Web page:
Didn’t your daddy ever tell you, “There’s no such thing as a free lunch.”? He was absolutely correct. He also probably paid for way too many people’s lunches. Nothing is free. This is true. Practically speaking, however, this means very little. We already know someone is going to pay for lunch. The question is “Who?”
In an ideal world, the person paying for the lunch would be the same as the person eating the lunch. But as you already know, this is not the case. Fortunately for you, I am not going to waste the next five minutes of your valuable time discussing the societal dilemmas facing the modern world or philosophizing about the source of my lunch. What I am going to do is help you pay for a few less lunches - approximately 1,600 fewer lunches, to be more specific.
Free lunches and MLS databases?
Let’s talk about the real estate industry. In the past, this industry has effectively been hide-and-seek meets risk management. With the emergence of the internet, and more recently, the advent of public access to MLS databases, the hide-and-seek aspect has all but disappeared. What does this mean? In pre-internet times, you and the buyer/seller of your home were paying the real estate agent to help connect the two of you. There are only so many people looking to buy/sell, and you had no legitimately effective way of finding them, so you paid an agent to do it for you. And of course, there were the contractual technicalities to consider; an agent would take care of that as well. But nowadays, you can quite easily find buyers and sellers yourself via the internet. So effectively, you and your transactional counterpart are paying 6 percent of the transaction price to a third party for the sole reason that you don’t trust each other.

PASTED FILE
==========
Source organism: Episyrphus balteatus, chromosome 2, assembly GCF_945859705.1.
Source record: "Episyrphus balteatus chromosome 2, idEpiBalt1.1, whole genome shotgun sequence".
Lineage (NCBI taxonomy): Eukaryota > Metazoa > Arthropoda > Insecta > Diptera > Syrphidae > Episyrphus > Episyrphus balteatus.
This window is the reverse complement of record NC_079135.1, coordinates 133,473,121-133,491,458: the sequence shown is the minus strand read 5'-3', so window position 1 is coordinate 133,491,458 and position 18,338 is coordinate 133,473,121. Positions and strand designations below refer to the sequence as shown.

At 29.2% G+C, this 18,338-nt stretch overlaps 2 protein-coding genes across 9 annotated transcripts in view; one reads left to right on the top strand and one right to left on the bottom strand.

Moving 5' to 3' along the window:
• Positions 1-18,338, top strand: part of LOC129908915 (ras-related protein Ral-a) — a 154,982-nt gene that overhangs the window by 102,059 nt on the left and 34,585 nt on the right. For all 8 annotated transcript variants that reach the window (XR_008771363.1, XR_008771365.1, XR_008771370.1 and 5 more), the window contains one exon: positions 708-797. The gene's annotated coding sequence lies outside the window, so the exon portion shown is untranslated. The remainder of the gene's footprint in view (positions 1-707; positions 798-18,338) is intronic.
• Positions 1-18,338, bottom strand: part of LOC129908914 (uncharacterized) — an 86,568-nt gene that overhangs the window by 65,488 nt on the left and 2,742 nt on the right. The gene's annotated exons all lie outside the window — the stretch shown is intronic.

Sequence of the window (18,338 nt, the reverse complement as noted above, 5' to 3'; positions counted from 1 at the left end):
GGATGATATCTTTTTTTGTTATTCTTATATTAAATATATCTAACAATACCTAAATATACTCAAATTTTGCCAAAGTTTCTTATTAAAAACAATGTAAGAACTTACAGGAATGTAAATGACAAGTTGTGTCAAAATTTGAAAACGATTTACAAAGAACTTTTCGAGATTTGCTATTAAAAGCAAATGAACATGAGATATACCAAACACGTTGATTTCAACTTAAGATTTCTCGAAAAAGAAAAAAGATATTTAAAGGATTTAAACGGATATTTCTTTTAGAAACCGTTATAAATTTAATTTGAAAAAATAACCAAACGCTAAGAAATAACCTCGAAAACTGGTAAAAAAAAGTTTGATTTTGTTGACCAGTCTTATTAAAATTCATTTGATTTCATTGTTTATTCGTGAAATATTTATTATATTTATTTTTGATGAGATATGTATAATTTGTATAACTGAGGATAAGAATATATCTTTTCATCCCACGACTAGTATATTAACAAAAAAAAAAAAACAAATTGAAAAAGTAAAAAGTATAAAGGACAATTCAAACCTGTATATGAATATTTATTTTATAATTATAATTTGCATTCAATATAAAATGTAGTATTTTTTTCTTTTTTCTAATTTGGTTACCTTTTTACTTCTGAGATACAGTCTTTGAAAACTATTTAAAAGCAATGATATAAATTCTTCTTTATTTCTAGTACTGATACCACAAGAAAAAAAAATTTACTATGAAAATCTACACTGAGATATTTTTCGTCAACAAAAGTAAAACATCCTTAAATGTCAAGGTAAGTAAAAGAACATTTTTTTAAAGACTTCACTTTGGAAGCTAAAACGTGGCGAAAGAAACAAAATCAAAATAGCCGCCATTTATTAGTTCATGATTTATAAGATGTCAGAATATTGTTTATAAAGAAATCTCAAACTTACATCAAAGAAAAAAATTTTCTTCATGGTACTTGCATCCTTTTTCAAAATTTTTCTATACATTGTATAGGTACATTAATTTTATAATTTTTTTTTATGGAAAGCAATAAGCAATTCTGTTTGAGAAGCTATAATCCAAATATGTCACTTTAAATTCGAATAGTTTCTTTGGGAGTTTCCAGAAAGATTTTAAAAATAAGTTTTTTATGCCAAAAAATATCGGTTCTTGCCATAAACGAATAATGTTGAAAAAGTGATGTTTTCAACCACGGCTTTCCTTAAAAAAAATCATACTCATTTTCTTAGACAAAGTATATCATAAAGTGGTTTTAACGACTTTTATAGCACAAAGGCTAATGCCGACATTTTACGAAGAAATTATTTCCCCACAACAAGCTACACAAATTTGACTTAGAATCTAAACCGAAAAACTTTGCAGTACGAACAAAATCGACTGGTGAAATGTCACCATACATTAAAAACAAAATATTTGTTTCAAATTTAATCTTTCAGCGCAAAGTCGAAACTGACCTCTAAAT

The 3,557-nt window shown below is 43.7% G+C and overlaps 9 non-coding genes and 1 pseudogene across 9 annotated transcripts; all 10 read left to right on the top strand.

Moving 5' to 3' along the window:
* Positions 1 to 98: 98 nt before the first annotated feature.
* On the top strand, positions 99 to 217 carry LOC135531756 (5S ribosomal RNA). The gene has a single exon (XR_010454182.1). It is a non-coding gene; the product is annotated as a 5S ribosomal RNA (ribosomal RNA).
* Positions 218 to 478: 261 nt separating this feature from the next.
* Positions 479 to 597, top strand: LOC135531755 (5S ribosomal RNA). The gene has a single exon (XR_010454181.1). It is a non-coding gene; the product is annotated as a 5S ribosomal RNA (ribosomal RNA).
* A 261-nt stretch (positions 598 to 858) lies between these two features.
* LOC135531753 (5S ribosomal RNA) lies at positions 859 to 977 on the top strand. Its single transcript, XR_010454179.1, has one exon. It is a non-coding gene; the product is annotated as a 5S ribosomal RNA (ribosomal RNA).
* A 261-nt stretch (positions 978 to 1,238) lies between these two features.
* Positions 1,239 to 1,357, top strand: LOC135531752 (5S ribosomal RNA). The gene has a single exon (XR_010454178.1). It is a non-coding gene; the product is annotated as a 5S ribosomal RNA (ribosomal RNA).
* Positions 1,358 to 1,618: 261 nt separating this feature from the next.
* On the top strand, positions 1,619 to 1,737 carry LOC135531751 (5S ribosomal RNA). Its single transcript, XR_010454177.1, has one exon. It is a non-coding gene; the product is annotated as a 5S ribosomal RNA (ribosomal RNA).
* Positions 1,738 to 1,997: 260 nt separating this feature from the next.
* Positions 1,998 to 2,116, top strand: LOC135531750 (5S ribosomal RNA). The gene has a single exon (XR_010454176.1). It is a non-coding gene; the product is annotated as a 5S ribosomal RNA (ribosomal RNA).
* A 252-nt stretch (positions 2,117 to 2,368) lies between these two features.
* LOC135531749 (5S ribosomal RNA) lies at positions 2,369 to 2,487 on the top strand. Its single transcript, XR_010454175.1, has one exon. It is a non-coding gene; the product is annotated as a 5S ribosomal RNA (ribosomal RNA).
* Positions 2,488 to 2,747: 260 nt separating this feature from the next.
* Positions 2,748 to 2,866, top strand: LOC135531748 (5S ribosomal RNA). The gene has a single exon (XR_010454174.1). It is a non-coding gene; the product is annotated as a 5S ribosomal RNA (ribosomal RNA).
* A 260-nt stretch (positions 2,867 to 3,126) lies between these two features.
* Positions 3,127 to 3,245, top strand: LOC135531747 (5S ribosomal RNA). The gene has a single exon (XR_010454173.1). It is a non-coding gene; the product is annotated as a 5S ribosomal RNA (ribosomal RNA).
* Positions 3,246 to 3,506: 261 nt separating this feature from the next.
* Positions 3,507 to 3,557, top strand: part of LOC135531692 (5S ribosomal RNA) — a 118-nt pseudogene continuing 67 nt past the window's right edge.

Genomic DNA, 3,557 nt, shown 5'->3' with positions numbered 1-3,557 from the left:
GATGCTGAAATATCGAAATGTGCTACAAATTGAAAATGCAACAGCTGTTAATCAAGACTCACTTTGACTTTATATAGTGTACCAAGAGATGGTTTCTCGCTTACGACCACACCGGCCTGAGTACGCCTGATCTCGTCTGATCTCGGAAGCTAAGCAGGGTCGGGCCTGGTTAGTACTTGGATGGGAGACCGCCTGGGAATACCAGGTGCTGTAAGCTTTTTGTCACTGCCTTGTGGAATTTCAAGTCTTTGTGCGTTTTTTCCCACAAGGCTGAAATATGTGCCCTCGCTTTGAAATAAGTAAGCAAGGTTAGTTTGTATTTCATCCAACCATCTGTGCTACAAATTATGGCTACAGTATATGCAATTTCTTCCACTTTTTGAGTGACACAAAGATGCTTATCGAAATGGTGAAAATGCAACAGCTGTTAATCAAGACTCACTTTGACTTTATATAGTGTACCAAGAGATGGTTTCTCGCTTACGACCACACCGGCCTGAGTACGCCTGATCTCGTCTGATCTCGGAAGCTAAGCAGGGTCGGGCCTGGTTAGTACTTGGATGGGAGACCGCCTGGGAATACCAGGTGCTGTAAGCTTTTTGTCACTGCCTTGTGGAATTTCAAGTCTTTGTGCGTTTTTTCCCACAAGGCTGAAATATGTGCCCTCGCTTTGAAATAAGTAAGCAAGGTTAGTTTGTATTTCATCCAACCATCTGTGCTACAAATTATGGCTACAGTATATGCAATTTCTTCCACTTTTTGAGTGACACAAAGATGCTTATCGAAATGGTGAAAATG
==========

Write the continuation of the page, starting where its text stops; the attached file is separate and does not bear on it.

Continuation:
Think about it. If the average home costs $275,000 (it does), you and the buyer/seller are paying $8,250 each, a combined $16,500 as a penalty for not trusting each other. If you trusted each other, you could simply browse your local MLS listings, meet each other online, have the bank draw up a basic contract, sign it, shake hands, transfer the money, and call it a day. You wouldn’t have to worry about an airtight contract, safety clauses, exhaustive house inspection, or any of the other annoying little things you pay eight grand for your agent to worry about.
Am I suggesting you ditch your agents, lawyers, etc. and just wing it with your fellow man. 100% NO! What a dumb suggestion. Have you even met people? They’re literally just the worst. In all seriousness…no, I am not suggesting that. I am merely pointing out the absurdity of the fact that we pay that steep of a penalty for not trusting each other. I’m also hinting at the idea that, should you find an alternative way for either A) obtaining a level of character assurance on your associated buyer/seller or B) legally safeguarding yourself against unsavory action on the part of your associated buyer/seller, you could tell your real estate agents to take a hike and save yourself eight grand. And who doesn’t want an extra 8 G’s?
Tiffany Olson loves to write, read, play jump rope and watch the sun set. During the day you can find her hunched over the keyboard, writing away about many various topics. One of the most exciting being Redding MLS listings. Sounds exciting, right?!